South Africa is crowned with a large number of cultures. Together with the indigenous peoples, there are a large number of cultural groups who share this land. Some of the immigrant groups were brought to our shores as slaves and indentured labour. But the majority are here by choice. And no wonder! Our land is known globally for her endless scenic beauty in a variety of guises. Majestic mountains. Rivers and grand waterfalls. Swathes of grassland. Breath-taking canyons and gorges. And beaches –among the best in the world, many pristine. Our biodiversity teems with a multitude of plant and animal life. On top of that, our wines and fruits are renowned worldwide. And within the earth, there is a treasure of gold, diamonds, and other minerals.
“Diversity is the one true thing we have in common. Celebrate it every day.” –Anonymous
Culture is what makes us who we are. Getting to really know someone requires learning about their culture from them personally. Wikipedia defines cultural diversity as “the quality of diverse or different cultures”. It can also mean recognising and respecting the cultures of people with whom we share our spaces. Our painful history worldwide has revealed the need for this. In 2001, UNESCO adopted The Universal Declaration on Cultural Diversity that recognises cultural diversity as the “common heritage of humanity”. It finds it necessary to safeguard cultural diversity, as it sees it as part and parcel of respect for human dignity. South Africa is one of the 116 states who have signed the Declaration.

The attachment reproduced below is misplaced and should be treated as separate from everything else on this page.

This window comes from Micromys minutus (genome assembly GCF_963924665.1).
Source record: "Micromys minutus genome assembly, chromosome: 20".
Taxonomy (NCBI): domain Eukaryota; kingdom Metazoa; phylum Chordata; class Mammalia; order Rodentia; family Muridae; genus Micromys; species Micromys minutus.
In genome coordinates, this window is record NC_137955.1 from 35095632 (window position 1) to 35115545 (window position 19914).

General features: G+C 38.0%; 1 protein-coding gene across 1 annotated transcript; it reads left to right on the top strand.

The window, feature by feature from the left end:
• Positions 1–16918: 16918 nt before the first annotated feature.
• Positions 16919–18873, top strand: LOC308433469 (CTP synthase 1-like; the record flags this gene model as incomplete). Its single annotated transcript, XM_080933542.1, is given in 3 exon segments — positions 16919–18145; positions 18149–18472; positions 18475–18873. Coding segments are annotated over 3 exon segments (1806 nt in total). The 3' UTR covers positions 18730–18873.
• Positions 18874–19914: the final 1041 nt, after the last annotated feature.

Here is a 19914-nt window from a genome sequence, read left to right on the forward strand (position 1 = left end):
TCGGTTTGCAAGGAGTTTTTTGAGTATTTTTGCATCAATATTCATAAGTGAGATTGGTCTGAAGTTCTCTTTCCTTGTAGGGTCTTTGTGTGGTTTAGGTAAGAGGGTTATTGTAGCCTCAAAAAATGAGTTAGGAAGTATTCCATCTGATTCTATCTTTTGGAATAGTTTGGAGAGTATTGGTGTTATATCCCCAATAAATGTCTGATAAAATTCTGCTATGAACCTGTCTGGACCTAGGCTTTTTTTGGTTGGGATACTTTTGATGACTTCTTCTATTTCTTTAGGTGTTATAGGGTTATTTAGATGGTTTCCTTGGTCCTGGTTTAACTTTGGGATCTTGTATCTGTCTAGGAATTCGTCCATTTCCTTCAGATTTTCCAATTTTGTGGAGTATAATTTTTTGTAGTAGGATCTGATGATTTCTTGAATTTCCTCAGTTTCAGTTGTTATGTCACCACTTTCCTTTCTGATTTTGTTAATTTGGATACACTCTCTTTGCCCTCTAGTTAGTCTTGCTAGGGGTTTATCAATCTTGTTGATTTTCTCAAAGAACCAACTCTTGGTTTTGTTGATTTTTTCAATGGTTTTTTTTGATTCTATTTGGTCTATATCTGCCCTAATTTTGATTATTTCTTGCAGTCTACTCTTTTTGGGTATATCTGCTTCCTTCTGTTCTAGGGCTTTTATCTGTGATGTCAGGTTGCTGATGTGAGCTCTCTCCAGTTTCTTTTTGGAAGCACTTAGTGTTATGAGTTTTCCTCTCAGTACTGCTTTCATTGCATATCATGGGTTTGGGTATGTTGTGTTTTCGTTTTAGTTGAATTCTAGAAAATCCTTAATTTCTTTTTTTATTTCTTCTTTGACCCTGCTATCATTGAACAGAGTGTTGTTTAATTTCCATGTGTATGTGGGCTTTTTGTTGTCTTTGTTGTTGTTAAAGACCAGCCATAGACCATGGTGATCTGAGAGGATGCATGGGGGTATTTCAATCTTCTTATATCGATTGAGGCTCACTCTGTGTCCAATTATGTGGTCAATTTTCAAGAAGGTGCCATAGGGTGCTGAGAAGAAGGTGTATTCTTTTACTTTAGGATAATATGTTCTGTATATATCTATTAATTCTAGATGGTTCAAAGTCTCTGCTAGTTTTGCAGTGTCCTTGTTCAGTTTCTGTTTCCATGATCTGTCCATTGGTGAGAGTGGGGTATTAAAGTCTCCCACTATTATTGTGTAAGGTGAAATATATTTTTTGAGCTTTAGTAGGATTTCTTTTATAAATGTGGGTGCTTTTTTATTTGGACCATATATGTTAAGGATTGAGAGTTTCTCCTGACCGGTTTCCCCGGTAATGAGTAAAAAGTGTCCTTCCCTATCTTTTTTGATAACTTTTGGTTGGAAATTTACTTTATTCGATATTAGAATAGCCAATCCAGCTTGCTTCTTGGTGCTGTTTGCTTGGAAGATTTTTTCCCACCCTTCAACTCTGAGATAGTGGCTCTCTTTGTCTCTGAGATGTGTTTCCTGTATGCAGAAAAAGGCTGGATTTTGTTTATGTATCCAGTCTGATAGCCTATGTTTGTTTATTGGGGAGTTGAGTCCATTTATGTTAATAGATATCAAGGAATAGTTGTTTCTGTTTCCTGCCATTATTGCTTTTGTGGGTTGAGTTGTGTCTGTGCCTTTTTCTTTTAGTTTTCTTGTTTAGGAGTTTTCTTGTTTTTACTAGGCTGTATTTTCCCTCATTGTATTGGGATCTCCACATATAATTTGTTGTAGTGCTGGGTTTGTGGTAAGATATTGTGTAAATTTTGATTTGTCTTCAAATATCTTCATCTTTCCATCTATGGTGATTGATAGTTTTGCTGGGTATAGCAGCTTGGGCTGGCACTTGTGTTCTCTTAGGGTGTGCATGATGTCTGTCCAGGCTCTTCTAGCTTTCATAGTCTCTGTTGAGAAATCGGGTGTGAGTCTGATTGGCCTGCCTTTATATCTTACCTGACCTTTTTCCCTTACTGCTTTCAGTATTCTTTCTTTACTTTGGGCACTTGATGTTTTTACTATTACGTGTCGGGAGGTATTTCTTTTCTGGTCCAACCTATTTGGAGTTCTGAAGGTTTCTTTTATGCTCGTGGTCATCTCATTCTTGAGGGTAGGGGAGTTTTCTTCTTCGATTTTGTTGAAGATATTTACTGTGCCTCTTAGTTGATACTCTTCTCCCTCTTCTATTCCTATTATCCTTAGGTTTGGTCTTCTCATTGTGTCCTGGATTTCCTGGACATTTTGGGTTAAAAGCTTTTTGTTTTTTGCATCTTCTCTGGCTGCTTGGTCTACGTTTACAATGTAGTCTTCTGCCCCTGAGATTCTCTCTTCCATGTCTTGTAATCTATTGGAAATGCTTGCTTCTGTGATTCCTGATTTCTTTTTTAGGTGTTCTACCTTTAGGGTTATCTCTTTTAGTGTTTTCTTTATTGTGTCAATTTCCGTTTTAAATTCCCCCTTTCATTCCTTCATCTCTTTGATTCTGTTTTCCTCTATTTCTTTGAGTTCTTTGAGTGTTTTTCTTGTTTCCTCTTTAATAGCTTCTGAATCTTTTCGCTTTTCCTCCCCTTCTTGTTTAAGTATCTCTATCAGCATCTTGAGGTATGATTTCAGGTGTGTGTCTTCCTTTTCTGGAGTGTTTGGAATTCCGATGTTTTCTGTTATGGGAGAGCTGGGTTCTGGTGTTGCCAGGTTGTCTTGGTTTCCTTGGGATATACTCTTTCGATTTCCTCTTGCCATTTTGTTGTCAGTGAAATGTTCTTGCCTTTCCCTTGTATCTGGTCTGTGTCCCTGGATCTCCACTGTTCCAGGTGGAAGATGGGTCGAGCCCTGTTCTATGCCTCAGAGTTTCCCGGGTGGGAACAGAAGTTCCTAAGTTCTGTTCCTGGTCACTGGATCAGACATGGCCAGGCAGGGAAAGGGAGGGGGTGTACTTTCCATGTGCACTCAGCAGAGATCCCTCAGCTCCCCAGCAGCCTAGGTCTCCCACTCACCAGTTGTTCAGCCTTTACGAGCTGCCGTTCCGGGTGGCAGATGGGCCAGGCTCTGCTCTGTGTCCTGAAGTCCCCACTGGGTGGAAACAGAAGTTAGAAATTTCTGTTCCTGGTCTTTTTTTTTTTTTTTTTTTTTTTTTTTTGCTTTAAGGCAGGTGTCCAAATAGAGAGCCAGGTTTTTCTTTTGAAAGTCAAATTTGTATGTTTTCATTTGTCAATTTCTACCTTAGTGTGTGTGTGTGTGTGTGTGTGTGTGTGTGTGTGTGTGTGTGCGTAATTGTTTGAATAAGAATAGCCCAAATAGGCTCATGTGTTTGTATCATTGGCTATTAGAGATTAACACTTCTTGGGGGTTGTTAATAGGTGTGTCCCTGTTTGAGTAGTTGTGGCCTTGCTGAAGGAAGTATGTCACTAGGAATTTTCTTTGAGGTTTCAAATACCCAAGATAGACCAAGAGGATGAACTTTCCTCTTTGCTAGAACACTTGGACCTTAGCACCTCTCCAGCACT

“Also, cultural diversity helps us recognize and respect “ways of being” that are not necessarily our own, so that as we interact with others we can build bridges to trust, respect, and understanding across cultures. Furthermore, this diversity makes our country a more interesting place to live, as people from diverse cultures contribute language skills, new ways of thinking, new knowledge, and different experiences.” – Dr Lisa D. Belfield
Our cultures give us a sense of belonging. The familiarity of “the way we do things” creates a feeling of connection. When we belong, we feel that we are accepted as a member of a group. It makes us feel safe. We enjoy the support of people in the group as we scale the hills and trudge through the valleys of life.
“Sticks in a bundle are unbreakable” – Bondei (Tanzania) people proverb
Over one million members of #ImStaying have been demonstrating the fragility of cultural barriers that have kept us apart for centuries. They have been reaching out. Paying forward. Helping, caring, giving, sharing, loving, praising, and lifting up one another. Regardless of cultural differences. Indeed, many of these beautiful acts have stemmed from cultural beliefs, norms and traditions. In this way they have been building a culture of supporting one another through teaching by example. Strengthening our diversity.
Respect for cultures which are not our own means we need to learn about them
During Heritage Month we want to celebrate as many of the cultures that flourish in our country as we can. We will include various language groups, as well as a few groups who have been here since early colonial times. We are excited about this journey and invite you to join us this month as we travel around our country. Some of the peoples we are hoping to visit are: Khoikhoi, Zulu, Xhosa, Afrikaans, Muslim, Hindu, Ndebele, Tswana, Cape Malay, Pedi, Sesotho, and various groups of European descent.
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GOOD THOUGHTS • GOOD WORDS • GOOD DEEDS
I am a retired executive PA, library assistant and English teacher. I love words, so reading, writing, editing and word games are my favourite things to do. I run an editing business, working mostly on academic theses. It gives me so much satisfaction, knowing that I am giving back by making it possible for many a struggling student to have their work edited. When I was anticipating retirement, I felt I wanted to do volunteer work, so I am delighted to be working for #ImStaying.